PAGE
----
Figs. 4, 5, and 6 show the various steps in the formation of a gear. In this instance a blank I3 of suitable length is cut from bar stock of substantially the same diameter as the gear to be formed; the bar having previously been twisted to dispose the grain flow 6 helically about the longitudinal center of the bar. The structure shown in Fig. 5 is then formed from the blank l3 by the usual well known machining operations, after which the teeth [4 are out on the outer surface of the gear as shown in Fig. 6 to provide faces l5 and I6. It will be seen that the grain flow 6 within the teeth l4 lies at an angle with respect to the faces I5 and I6, and that when the faces I5 and I6 are brought against the faces of a cooperating gear the force exerted upon these faces will be directed against the ends of the metal fiber, that is, at an angle with respect to the grain fiow rather than parallel therewith. In forming a gear in this manner from twisted bar stock the forging operations are completely eliminated and a gear having uniform strength results. It will furthermore be seen that by eliminating the forging operation and cutting the gear directly from a twisted blank, a member results in which the metal is of uniform density and which may be heat treated without the dimculties attendant upon variable metal density.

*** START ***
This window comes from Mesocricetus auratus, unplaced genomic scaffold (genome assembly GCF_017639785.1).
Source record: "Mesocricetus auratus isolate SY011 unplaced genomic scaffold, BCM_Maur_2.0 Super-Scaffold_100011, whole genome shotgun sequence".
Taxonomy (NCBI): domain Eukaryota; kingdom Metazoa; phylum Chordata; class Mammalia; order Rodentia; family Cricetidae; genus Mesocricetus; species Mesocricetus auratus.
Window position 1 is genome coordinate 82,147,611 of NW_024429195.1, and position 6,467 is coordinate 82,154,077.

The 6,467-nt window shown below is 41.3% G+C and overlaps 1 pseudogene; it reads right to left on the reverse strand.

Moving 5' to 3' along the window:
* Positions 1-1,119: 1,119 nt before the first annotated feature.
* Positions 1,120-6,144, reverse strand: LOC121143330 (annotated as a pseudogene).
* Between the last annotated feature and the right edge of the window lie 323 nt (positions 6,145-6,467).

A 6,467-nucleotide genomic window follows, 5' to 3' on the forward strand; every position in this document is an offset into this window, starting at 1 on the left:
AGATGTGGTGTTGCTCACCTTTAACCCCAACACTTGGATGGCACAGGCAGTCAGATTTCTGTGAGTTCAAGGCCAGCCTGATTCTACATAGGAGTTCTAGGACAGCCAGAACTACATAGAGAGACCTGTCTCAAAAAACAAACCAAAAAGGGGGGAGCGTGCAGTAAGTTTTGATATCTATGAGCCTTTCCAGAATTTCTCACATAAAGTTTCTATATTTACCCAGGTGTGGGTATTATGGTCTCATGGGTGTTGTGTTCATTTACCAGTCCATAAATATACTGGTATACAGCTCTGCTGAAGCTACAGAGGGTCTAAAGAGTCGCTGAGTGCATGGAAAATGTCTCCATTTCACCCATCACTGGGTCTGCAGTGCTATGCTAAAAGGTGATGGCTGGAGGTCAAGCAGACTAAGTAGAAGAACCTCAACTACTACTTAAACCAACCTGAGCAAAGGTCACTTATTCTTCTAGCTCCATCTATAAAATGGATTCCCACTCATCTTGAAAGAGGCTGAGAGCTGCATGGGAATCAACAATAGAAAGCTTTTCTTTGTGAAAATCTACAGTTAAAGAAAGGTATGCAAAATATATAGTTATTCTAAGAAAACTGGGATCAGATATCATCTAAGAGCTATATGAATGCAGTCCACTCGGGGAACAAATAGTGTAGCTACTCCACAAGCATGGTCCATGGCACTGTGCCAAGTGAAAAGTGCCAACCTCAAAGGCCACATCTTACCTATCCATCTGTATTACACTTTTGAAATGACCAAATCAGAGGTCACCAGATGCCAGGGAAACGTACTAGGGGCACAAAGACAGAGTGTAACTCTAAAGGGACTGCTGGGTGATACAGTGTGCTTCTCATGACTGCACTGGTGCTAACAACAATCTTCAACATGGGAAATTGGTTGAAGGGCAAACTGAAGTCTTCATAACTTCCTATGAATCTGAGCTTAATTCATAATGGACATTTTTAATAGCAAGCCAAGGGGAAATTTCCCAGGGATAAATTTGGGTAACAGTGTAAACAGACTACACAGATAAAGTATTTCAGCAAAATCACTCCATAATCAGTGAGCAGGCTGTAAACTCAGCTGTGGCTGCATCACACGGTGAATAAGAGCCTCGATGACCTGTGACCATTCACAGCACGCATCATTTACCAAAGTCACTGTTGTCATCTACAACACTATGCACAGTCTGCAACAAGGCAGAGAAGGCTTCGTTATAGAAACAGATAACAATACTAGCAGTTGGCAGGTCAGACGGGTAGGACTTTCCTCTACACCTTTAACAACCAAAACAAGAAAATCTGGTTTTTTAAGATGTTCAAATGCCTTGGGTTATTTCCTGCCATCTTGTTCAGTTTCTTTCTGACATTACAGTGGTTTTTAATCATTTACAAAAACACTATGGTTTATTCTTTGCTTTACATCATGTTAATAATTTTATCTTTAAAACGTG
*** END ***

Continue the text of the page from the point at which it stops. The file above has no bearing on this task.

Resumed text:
The orientation of the fiber flow may be accomplished by any desired method. In one particular instance I have employed a bar of commercial steel in which the fiber flow lies parallel to the longitudinal axis. I have heated this bar to a temperature near the rolling temperature of the metal and have then imparted rotation to one end of the bar, the other end being held stationary. I believe it advisable to impart the twist to the bar at a temperature near the rolling temperature in order to avoid any possible rupture. This exact temperature will, of course, vary somewhat depending upon the composition of the metal. If desired, the twisting of the bar stock may be accomplished during the rolling process. At this time the metal is at a temperature suitable for the twisting process and such a step may be interposed between various steps of the rolling operation. I have then normalized and annealed the metal and found that the orientation of the fiber flow has not been altered by this treatment. A feature of this invention is, however, the fact that these operations are normally eliminated, thereby reducing the cost of manufacture. Upon machining the bars so treated I have observed that the machinability of the metal has been materially improved.